THURSDAY, Oct. 19, 2017 (HealthDay News) — For nulliparous women at term with a singleton cephalic presentation receiving epidural analgesia, lying down in the second stage of labor results in more spontaneous vaginal births than being upright, according to a study published online Oct. 18 in the BMJ.
Debra Bick, Ph.D., from King’s College London, and colleagues conducted a trial in 41 U.K. hospital labor wards involving 3,093 nulliparous women aged 16 years or older at term with a single cephalic presentation. Participants were in the second stage of labor with epidural analgesia and were randomized to an upright (1,556 women) or lying down (1,537 women) position.
The researchers found that there were significantly fewer spontaneous vaginal births in the upright group versus the lying down group (35.2 versus 41.1 percent; adjusted risk ratio, 0.86), representing a 5.9 percent absolute increase in the chance of spontaneous vaginal birth in the lying down group. There was no evidence of between-group differences for most secondary maternal, neonatal, or longer-term outcomes.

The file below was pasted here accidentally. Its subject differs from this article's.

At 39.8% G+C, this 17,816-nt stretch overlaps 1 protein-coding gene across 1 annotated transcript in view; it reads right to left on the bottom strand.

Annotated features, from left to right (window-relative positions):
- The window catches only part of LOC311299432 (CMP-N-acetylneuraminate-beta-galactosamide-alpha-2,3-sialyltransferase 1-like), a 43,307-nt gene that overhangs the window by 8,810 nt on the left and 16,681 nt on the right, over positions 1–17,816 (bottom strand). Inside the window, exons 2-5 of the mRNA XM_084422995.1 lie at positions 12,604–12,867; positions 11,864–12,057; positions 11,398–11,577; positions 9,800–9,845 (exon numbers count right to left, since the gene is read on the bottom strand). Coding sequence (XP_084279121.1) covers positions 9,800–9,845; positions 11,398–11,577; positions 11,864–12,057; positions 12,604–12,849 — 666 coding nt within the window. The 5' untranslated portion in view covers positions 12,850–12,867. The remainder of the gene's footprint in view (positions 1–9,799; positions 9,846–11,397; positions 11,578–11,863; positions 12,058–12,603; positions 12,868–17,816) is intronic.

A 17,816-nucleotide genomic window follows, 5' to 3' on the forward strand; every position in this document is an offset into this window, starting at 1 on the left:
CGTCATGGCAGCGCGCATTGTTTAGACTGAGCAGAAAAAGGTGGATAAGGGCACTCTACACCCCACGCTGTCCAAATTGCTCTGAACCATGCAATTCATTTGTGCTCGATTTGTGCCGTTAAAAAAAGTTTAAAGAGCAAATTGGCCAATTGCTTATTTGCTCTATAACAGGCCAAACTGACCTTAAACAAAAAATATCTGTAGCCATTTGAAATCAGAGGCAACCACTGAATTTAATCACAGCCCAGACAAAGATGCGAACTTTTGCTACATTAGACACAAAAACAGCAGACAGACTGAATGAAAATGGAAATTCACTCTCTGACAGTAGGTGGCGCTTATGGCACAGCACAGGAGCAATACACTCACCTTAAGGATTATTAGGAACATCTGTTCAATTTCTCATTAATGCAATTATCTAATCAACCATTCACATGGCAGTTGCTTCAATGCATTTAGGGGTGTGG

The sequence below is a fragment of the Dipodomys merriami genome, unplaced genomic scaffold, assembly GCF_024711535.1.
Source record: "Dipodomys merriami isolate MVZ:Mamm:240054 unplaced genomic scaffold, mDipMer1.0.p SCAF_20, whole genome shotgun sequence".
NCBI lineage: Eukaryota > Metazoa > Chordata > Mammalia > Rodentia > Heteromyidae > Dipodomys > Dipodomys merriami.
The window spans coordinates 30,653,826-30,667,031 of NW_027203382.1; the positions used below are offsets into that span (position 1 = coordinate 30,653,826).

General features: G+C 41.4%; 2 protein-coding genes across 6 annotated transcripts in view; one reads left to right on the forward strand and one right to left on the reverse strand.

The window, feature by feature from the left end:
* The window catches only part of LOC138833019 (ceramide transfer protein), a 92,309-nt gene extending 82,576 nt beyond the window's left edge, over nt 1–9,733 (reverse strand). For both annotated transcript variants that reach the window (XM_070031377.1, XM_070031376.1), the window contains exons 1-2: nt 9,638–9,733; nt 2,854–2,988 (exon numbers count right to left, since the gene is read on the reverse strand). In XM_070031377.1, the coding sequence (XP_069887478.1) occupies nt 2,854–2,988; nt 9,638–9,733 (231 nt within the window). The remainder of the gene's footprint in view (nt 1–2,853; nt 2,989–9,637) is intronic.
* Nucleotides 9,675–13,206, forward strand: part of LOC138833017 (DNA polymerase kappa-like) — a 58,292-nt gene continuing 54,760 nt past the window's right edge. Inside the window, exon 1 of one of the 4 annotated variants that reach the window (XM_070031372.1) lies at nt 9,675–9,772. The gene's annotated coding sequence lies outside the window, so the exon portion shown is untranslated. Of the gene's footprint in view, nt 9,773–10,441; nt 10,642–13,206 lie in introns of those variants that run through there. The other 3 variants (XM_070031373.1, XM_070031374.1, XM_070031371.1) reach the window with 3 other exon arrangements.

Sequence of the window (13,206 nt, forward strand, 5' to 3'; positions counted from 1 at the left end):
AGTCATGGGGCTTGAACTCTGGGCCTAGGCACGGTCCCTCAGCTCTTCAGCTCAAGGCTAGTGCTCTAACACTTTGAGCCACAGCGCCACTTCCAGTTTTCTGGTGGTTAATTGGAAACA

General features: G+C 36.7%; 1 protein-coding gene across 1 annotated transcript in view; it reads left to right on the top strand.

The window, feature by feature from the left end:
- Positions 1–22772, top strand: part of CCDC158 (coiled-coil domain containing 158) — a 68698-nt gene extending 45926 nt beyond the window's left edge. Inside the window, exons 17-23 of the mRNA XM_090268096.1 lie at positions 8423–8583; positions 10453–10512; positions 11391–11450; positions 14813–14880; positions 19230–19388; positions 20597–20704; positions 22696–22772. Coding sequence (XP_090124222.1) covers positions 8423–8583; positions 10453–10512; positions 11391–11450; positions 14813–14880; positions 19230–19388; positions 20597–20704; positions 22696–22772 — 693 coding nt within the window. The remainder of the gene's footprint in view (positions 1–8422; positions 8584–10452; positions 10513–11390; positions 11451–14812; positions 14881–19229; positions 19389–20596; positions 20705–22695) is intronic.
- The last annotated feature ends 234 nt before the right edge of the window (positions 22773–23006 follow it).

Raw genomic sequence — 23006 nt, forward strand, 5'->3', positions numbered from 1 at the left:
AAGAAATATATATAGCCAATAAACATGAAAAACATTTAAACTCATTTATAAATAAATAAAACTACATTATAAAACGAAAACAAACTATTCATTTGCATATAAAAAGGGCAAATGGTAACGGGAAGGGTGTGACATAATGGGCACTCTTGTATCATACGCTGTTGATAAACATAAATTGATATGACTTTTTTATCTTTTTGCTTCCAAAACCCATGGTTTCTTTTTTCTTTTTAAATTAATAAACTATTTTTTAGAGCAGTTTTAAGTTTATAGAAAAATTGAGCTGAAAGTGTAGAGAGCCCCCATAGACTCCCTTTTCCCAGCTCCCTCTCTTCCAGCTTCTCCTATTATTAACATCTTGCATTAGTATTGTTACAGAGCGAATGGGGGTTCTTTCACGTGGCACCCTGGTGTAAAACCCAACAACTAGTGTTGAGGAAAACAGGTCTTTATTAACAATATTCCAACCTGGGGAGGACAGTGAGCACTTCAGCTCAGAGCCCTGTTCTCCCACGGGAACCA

“Evidence shows that lying down in the second stage of labor results in more spontaneous vaginal births in nulliparous women with epidural analgesia, with no apparent disadvantages in relation to short- or longer-term outcomes for mother or baby,” the authors write.
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